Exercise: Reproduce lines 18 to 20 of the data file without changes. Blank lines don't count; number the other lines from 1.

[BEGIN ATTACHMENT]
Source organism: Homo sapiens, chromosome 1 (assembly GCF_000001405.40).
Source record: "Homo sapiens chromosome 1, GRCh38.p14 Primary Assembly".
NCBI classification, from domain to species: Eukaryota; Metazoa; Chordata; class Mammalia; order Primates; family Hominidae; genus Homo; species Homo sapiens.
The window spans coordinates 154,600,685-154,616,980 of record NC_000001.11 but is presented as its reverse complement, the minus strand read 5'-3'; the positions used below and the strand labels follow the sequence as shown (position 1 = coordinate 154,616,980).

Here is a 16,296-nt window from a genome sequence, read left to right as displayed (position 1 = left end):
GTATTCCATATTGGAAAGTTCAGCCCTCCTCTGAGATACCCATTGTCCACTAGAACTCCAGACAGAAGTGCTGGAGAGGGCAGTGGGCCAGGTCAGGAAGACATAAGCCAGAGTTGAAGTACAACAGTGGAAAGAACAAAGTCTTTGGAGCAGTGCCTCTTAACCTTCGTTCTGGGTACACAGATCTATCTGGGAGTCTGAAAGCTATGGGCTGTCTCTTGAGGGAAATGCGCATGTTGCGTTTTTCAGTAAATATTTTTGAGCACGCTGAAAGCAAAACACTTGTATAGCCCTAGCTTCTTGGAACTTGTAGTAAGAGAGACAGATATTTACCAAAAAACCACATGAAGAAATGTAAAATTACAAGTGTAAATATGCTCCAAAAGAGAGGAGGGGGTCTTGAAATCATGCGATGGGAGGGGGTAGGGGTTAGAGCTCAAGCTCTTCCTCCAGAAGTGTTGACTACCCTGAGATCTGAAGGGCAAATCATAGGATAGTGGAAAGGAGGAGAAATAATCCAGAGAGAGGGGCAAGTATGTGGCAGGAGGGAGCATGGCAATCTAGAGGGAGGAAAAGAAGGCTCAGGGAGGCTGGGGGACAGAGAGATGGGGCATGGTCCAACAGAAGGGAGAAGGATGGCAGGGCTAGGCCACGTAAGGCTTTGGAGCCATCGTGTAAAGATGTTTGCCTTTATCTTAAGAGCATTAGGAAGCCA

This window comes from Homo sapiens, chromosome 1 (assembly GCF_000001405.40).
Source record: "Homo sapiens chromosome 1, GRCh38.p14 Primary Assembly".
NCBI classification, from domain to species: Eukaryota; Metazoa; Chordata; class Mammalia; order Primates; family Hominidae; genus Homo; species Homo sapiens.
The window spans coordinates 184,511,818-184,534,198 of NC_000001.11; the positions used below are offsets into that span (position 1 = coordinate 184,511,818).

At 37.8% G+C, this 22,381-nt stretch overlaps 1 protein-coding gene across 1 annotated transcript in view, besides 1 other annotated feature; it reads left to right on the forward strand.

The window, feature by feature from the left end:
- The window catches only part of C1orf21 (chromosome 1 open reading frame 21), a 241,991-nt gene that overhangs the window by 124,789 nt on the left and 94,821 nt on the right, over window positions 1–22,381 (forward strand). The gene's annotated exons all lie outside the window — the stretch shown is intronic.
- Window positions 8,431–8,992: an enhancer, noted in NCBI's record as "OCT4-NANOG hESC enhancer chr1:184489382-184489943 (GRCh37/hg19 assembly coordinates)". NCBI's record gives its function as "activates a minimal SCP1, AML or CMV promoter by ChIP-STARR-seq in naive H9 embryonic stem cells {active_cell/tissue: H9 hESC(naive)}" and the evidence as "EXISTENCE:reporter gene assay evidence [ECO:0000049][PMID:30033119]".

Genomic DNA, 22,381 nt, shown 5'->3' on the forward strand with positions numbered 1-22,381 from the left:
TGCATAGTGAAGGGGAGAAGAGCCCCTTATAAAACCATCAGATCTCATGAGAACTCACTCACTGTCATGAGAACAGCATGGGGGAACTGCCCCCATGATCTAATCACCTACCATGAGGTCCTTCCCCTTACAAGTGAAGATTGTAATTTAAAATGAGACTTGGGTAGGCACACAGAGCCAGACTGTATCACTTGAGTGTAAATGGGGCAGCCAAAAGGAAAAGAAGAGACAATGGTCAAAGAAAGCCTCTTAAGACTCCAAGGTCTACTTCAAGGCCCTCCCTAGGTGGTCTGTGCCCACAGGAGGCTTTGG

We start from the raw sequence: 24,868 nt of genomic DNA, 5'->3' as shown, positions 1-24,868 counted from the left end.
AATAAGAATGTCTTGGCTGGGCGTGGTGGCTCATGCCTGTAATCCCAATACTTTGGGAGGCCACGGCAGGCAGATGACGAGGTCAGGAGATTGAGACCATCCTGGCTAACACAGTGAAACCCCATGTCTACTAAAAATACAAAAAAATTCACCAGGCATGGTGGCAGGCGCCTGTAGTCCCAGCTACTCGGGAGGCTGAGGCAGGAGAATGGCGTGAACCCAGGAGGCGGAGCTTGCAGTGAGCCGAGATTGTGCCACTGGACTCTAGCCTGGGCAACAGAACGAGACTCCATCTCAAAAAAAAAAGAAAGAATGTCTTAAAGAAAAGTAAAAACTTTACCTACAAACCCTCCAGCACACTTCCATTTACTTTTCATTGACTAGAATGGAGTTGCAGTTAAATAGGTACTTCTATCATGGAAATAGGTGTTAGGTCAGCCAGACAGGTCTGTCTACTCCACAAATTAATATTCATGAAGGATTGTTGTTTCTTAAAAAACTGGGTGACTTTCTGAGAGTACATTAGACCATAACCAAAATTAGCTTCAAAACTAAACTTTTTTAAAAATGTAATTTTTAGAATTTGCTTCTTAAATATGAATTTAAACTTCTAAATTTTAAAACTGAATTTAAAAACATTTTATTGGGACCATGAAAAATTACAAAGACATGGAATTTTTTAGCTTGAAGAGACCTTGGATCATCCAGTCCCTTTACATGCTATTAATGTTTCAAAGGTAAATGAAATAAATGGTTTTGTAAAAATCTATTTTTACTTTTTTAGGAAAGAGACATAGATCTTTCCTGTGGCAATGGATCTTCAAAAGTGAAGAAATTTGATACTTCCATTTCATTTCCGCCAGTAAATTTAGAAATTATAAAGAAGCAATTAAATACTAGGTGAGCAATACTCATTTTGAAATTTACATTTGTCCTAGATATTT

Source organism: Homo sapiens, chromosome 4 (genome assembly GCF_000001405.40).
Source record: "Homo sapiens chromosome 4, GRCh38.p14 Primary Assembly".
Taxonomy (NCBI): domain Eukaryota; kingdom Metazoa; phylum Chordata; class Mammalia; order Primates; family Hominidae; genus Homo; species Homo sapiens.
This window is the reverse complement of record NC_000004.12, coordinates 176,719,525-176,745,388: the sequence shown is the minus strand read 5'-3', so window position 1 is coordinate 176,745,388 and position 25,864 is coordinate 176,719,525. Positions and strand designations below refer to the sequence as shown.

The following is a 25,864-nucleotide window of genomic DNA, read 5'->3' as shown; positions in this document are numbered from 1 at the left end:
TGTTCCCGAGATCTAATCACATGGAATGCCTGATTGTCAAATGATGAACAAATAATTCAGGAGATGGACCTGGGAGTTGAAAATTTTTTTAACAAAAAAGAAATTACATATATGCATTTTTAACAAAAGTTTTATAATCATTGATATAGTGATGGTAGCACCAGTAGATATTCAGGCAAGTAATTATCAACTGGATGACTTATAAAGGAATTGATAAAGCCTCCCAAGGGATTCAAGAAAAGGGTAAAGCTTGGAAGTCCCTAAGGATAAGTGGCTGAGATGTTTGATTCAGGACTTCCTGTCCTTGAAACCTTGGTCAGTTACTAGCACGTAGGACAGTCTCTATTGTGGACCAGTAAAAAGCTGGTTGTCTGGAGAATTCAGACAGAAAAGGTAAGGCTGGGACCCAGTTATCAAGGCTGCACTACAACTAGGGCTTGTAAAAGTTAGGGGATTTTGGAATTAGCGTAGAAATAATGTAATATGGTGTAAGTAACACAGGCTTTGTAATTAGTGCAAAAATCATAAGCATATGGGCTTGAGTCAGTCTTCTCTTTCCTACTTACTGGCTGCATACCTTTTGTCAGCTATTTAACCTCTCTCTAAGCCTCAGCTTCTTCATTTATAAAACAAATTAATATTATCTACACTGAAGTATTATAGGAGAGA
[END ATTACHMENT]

AATAAGAATGTCTTGGCTGGGCGTGGTGGCTCATGCCTGTAATCCCAATACTTTGGGAGGCCACGGCAGGCAGATGACGAGGTCAGGAGATTGAGACCATCCTGGCTAACACAGTGAAACCCCATGTCTACTAAAAATACAAAAAAATTCACCAGGCATGGTGGCAGGCGCCTGTAGTCCCAGCTACTCGGGAGGCTGAGGCAGGAGAATGGCGTGAACCCAGGAGGCGGAGCTTGCAGTGAGCCGAGATTGTGCCACTGGACTCTAGCCTGGGCAACAGAACGAGACTCCATCTCAAAAAAAAAAGAAAGAATGTCTTAAAGAAAAGTAAAAACTTTACCTACAAACCCTCCAGCACACTTCCATTTACTTTTCATTGACTAGAATGGAGTTGCAGTTAAATAGGTACTTCTATCATGGAAATAGGTGTTAGGTCAGCCAGACAGGTCTGTCTACTCCACAAATTAATATTCATGAAGGATTGTTGTTTCTTAAAAAACTGGGTGACTTTCTGAGAGTACATTAGACCATAACCAAAATTAGCTTCAAAACTAAACTTTTTTAAAAATGTAATTTTTAGAATTTGCTTCTTAAATATGAATTTAAACTTCTAAATTTTAAAACTGAATTTAAAAACATTTTATTGGGACCATGAAAAATTACAAAGACATGGAATTTTTTAGCTTGAAGAGACCTTGGATCATCCAGTCCCTTTACATGCTATTAATGTTTCAAAGGTAAATGAAATAAATGGTTTTGTAAAAATCTATTTTTACTTTTTTAGGAAAGAGACATAGATCTTTCCTGTGGCAATGGATCTTCAAAAGTGAAGAAATTTGATACTTCCATTTCATTTCCGCCAGTAAATTTAGAAATTATAAAGAAGCAATTAAATACTAGGTGAGCAATACTCATTTTGAAATTTACATTTGTCCTAGATATTT

Source organism: Homo sapiens, chromosome 4 (genome assembly GCF_000001405.40).
Source record: "Homo sapiens chromosome 4, GRCh38.p14 Primary Assembly".